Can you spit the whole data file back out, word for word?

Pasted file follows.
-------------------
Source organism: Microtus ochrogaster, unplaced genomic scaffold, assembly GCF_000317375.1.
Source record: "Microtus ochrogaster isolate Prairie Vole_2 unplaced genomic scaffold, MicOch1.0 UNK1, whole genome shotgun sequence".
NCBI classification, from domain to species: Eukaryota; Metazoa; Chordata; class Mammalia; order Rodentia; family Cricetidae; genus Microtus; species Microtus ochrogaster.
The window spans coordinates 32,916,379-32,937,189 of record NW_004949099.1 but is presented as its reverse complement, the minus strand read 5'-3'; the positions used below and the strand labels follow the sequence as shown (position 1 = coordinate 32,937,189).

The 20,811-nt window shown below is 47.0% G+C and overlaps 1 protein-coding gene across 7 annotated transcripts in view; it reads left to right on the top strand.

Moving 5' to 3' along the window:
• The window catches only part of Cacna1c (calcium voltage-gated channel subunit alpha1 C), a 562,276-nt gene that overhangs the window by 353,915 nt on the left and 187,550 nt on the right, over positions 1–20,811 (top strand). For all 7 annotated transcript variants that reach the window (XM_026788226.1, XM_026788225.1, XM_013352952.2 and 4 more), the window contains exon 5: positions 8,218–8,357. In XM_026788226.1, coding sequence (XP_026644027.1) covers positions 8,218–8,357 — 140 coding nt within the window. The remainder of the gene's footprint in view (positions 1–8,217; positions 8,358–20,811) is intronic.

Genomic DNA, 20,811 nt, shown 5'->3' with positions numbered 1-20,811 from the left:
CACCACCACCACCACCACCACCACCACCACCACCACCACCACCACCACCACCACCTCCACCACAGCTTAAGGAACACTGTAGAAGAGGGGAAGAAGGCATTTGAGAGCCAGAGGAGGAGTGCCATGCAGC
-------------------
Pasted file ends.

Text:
Source organism: Microtus ochrogaster, unplaced genomic scaffold, assembly GCF_000317375.1.
Source record: "Microtus ochrogaster isolate Prairie Vole_2 unplaced genomic scaffold, MicOch1.0 UNK1, whole genome shotgun sequence".
NCBI classification, from domain to species: Eukaryota; Metazoa; Chordata; class Mammalia; order Rodentia; family Cricetidae; genus Microtus; species Microtus ochrogaster.
The window spans coordinates 32,916,379-32,937,189 of record NW_004949099.1 but is presented as its reverse complement, the minus strand read 5'-3'; the positions used below and the strand labels follow the sequence as shown (position 1 = coordinate 32,937,189).

The 20,811-nt window shown below is 47.0% G+C and overlaps 1 protein-coding gene across 7 annotated transcripts in view; it reads left to right on the top strand.

Moving 5' to 3' along the window:
• The window catches only part of Cacna1c (calcium voltage-gated channel subunit alpha1 C), a 562,276-nt gene that overhangs the window by 353,915 nt on the left and 187,550 nt on the right, over positions 1–20,811 (top strand). For all 7 annotated transcript variants that reach the window (XM_026788226.1, XM_026788225.1, XM_013352952.2 and 4 more), the window contains exon 5: positions 8,218–8,357. In XM_026788226.1, coding sequence (XP_026644027.1) covers positions 8,218–8,357 — 140 coding nt within the window. The remainder of the gene's footprint in view (positions 1–8,217; positions 8,358–20,811) is intronic.

Genomic DNA, 20,811 nt, shown 5'->3' with positions numbered 1-20,811 from the left:
CACCACCACCACCACCACCACCACCACCACCACCACCACCACCACCACCACCACCTCCACCACAGCTTAAGGAACACTGTAGAAGAGGGGAAGAAGGCATTTGAGAGCCAGAGGAGGAGTGCCATGCAGC